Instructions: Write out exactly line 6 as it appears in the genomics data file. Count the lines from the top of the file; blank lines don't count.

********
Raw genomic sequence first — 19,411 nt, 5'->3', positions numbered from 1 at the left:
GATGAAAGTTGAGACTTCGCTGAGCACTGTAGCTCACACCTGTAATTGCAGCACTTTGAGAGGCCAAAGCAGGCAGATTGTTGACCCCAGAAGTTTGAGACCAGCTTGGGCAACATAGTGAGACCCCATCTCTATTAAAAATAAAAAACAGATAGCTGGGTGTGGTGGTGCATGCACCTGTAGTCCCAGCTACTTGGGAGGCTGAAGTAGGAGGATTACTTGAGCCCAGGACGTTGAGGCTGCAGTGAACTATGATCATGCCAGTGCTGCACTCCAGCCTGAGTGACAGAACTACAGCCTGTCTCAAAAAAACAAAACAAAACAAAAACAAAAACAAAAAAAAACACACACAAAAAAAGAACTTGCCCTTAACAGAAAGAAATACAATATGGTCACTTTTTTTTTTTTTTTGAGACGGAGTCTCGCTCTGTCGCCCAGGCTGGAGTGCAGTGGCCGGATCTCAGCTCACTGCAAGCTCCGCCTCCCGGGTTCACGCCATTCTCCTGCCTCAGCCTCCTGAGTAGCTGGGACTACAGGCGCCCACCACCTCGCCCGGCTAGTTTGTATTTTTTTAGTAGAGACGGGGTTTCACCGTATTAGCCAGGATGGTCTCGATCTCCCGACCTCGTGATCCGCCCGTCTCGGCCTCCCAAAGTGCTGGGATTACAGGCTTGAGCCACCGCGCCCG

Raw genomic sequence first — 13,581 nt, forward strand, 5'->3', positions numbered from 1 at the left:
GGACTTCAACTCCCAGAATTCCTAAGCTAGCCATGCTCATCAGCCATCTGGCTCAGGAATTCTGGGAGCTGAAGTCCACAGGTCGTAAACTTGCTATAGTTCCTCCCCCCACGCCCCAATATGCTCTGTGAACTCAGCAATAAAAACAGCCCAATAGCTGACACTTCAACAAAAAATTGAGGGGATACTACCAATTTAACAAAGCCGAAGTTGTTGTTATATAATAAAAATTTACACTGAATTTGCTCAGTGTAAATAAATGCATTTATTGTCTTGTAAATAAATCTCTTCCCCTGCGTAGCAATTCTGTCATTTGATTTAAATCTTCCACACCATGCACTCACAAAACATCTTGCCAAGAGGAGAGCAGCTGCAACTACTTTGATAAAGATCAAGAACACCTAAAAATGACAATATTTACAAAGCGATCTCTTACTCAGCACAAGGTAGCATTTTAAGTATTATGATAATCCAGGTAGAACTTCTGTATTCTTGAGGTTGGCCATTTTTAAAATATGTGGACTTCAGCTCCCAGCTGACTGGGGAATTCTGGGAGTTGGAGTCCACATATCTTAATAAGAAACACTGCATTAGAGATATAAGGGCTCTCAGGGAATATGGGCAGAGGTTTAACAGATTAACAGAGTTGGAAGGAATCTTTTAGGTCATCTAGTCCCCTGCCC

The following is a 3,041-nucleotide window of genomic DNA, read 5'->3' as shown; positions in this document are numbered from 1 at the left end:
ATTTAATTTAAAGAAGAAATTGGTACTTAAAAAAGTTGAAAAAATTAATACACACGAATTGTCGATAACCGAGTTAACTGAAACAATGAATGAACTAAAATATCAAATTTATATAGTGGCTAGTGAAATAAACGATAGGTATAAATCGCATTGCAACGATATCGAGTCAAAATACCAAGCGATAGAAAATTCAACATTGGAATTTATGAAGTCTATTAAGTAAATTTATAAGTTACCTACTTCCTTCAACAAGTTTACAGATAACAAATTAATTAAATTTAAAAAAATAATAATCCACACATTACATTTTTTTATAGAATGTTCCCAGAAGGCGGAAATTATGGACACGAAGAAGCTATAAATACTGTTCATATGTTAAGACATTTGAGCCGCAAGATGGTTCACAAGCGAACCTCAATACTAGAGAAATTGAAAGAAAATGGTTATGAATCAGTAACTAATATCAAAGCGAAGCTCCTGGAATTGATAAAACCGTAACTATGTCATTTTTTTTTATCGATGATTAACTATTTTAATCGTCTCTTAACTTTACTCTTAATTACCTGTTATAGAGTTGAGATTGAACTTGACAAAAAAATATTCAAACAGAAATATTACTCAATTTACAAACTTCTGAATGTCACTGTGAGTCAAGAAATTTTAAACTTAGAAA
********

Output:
ATTTAATTTAAAGAAGAAATTGGTACTTAAAAAAGTTGAAAAAATTAATACACACGAATTGTCGATAACCGAGTTAACTGAAACAATGAATGAACTAAAATATCAAATTTATATAGTGGCTAGTGAAATAAACGATAGGTATAAATCGCATTGCAACGATATCGAGTCAAAATACCAAGCGATAGAAAATTCAACATTGGAATTTATGAAGTCTATTAAGTAAATTTATAAGTTACCTACTTCCTTCAACAAGTTTACAGATAACAAATTAATTAAATTTAAAAAAATAATAATCCACACATTACATTTTTTTATAGAATGTTCCCAGAAGGCGGAAATTATGGACACGAAGAAGCTATAAATACTGTTCATATGTTAAGACATTTGAGCCGCAAGATGGTTCACAAGCGAACCTCAATACTAGAGAAATTGAAAGAAAATGGTTATGAATCAGTAACTAATATCAAAGCGAAGCTCCTGGAATTGATAAAACCGTAACTATGTCATTTTTTTTTATCGATGATTAACTATTTTAATCGTCTCTTAACTTTACTCTTAATTACCTGTTATAGAGTTGAGATTGAACTTGACAAAAAAATATTCAAACAGAAATATTACTCAATTTACAAACTTCTGAATGTCACTGTGAGTCAAGAAATTTTAAACTTAGAAA